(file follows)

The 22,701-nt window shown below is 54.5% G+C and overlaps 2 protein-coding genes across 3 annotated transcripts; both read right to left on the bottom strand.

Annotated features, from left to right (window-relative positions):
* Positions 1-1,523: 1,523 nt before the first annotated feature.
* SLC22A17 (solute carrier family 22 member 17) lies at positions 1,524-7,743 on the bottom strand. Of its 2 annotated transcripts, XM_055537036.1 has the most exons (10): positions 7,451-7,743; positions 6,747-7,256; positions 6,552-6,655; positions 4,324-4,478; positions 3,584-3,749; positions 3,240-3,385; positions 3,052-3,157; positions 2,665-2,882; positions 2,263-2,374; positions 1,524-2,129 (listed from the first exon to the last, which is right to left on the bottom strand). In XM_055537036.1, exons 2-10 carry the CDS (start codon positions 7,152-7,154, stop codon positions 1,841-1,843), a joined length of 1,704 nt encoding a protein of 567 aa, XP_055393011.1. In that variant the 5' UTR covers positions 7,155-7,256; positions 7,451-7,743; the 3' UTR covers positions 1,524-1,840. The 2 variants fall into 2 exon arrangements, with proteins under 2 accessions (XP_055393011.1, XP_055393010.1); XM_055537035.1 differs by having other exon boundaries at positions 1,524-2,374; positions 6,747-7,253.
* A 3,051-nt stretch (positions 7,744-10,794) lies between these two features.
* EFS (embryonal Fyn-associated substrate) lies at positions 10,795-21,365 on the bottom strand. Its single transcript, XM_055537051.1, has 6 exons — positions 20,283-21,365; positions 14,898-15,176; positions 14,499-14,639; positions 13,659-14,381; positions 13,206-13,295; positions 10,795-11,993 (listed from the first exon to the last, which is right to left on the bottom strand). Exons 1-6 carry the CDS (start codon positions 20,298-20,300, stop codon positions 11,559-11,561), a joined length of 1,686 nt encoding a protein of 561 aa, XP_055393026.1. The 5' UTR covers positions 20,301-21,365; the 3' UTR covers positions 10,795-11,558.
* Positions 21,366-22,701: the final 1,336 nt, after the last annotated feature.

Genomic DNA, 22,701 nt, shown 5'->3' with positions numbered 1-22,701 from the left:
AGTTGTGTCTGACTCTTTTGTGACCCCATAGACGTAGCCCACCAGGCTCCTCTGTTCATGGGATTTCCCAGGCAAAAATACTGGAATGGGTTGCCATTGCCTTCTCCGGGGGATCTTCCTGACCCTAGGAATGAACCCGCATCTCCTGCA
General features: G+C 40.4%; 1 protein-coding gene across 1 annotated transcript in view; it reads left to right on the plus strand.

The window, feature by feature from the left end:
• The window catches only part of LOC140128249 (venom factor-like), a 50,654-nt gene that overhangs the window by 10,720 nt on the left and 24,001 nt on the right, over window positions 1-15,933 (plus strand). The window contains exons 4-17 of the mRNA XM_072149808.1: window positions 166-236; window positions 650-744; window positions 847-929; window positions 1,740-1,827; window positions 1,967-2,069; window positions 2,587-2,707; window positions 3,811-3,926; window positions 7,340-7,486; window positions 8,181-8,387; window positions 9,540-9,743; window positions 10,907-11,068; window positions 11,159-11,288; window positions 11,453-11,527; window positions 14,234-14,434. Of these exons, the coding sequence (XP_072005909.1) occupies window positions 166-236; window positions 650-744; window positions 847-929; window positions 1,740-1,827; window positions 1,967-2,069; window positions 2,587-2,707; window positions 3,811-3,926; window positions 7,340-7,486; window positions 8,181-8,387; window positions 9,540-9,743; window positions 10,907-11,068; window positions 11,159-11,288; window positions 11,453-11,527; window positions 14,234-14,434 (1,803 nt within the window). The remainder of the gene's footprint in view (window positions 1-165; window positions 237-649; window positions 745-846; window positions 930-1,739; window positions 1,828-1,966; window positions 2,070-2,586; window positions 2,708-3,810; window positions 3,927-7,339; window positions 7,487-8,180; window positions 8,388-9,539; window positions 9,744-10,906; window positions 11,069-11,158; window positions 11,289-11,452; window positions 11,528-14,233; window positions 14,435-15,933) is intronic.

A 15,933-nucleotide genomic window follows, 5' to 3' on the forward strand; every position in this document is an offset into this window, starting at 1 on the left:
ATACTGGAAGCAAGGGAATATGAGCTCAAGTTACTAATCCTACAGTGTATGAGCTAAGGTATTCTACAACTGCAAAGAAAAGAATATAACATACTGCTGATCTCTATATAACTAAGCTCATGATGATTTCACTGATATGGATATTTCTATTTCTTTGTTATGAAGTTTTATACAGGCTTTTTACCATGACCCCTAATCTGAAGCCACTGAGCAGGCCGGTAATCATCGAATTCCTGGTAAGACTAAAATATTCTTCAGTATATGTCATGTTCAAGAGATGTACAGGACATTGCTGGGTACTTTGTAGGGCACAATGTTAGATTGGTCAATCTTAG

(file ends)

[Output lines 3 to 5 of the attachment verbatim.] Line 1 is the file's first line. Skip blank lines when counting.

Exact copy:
* Positions 1-1,523: 1,523 nt before the first annotated feature.
* SLC22A17 (solute carrier family 22 member 17) lies at positions 1,524-7,743 on the bottom strand. Of its 2 annotated transcripts, XM_055537036.1 has the most exons (10): positions 7,451-7,743; positions 6,747-7,256; positions 6,552-6,655; positions 4,324-4,478; positions 3,584-3,749; positions 3,240-3,385; positions 3,052-3,157; positions 2,665-2,882; positions 2,263-2,374; positions 1,524-2,129 (listed from the first exon to the last, which is right to left on the bottom strand). In XM_055537036.1, exons 2-10 carry the CDS (start codon positions 7,152-7,154, stop codon positions 1,841-1,843), a joined length of 1,704 nt encoding a protein of 567 aa, XP_055393011.1. In that variant the 5' UTR covers positions 7,155-7,256; positions 7,451-7,743; the 3' UTR covers positions 1,524-1,840. The 2 variants fall into 2 exon arrangements, with proteins under 2 accessions (XP_055393011.1, XP_055393010.1); XM_055537035.1 differs by having other exon boundaries at positions 1,524-2,374; positions 6,747-7,253.
* A 3,051-nt stretch (positions 7,744-10,794) lies between these two features.